The appearance of amyloid deposits in the brain is the diagnostic biochemical hallmark of Alzheimer's disease. Substantial evidence has accumulated that suggests that amyloid formation leads to neurodegeneration. Since amyloid formation occurs slowly in healthy individuals, it may be the case that it is the rate of formation of amyloid that is the key determinant as to whether an individual will be afflicted. Therefore, the inhibition, or deceleration, of amyloid formation may be a viable therapeutic strategy against Alzheimer's disease. In order to design potential drugs, it is critical to understand the structure of the amyloid deposits and the mechanism of their formation. This proposal focusses on those two issues. Dr. Lansbury has devised a new approach, based on solid-state NMR and Fourier-transform infrared spectroscopy, to determine the three-dimensional structure of amyloid. It is proposed to now apply this methodology for the determination of AD amyloid. Dr. Lansbury has determined that amyloid formation, like a crystallization, follows a nucleation-dependent kinetic pathway. This proposal details efforts to elucidate the details of the kinetic pathway. Dr. Lansbury has shown that apoliprotein E, which has been implicated in AD by genetic studies, inhibits amyloid formation by slowing down the nucleation step. This proposal discusses efforts to determine the precise mode of action of apoE and to relate its structure/conformation to this function. Dr. Lansbury has recently determined that the neuronal peptide NAC is capable of accelerating amyloid formation by a seeding mechanism. Finally, it is hoped that the research will lead to the design of molecules that act as inhibitors of amyloid formation. The structure of these molecules will derive from the ongoing studies of amyloid structure.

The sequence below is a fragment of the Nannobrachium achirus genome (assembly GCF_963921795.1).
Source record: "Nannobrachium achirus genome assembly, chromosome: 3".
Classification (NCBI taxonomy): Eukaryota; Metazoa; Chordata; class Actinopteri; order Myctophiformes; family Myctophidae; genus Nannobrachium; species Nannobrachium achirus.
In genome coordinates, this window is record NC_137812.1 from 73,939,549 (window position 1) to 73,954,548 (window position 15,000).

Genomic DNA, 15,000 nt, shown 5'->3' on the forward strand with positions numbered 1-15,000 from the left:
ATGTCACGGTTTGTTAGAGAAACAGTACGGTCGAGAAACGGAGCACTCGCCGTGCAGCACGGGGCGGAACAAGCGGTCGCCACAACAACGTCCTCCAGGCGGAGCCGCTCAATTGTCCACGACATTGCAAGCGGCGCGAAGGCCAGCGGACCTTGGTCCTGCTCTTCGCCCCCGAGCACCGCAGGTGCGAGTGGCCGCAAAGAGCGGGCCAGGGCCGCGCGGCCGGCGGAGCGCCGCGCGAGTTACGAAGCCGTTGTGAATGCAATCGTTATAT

National Institute of Health (NIH)
National Institute on Aging (NIA)
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Molecular and Cellular Biophysics Study Section (BBCA)
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Brigham and Women's Hospital
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Volles, Michael J; Lansbury Jr, Peter T (2007) Relationships between the sequence of alpha-synuclein and its membrane affinity, fibrillization propensity, and yeast toxicity. J Mol Biol 366:1510-22
Fredenburg, Ross A; Rospigliosi, Carla; Meray, Robin K et al. (2007) The impact of the E46K mutation on the properties of alpha-synuclein in its monomeric and oligomeric states. Biochemistry 46:7107-18
Lashuel, Hilal A; Wall, Joseph S (2005) Molecular electron microscopy approaches to elucidating the mechanisms of protein fibrillogenesis. Methods Mol Biol 299:81-101
Lashuel, Hilal A; Grillo-Bosch, Dolors (2005) In vitro preparation of prefibrillar intermediates of amyloid-beta and alpha-synuclein. Methods Mol Biol 299:19-33
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Shtilerman, Mark D; Ding, Tomas T; Lansbury Jr, Peter T (2002) Molecular crowding accelerates fibrillization of alpha-synuclein: could an increase in the cytoplasmic protein concentration induce Parkinson's disease? Biochemistry 41:3855-60
Anguiano, Magdalena; Nowak, Richard J; Lansbury Jr, Peter T (2002) Protofibrillar islet amyloid polypeptide permeabilizes synthetic vesicles by a pore-like mechanism that may be relevant to type II diabetes. Biochemistry 41:11338-43
Volles, M J; Lee, S J; Rochet, J C et al. (2001) Vesicle permeabilization by protofibrillar alpha-synuclein: implications for the pathogenesis and treatment of Parkinson's disease. Biochemistry 40:7812-9

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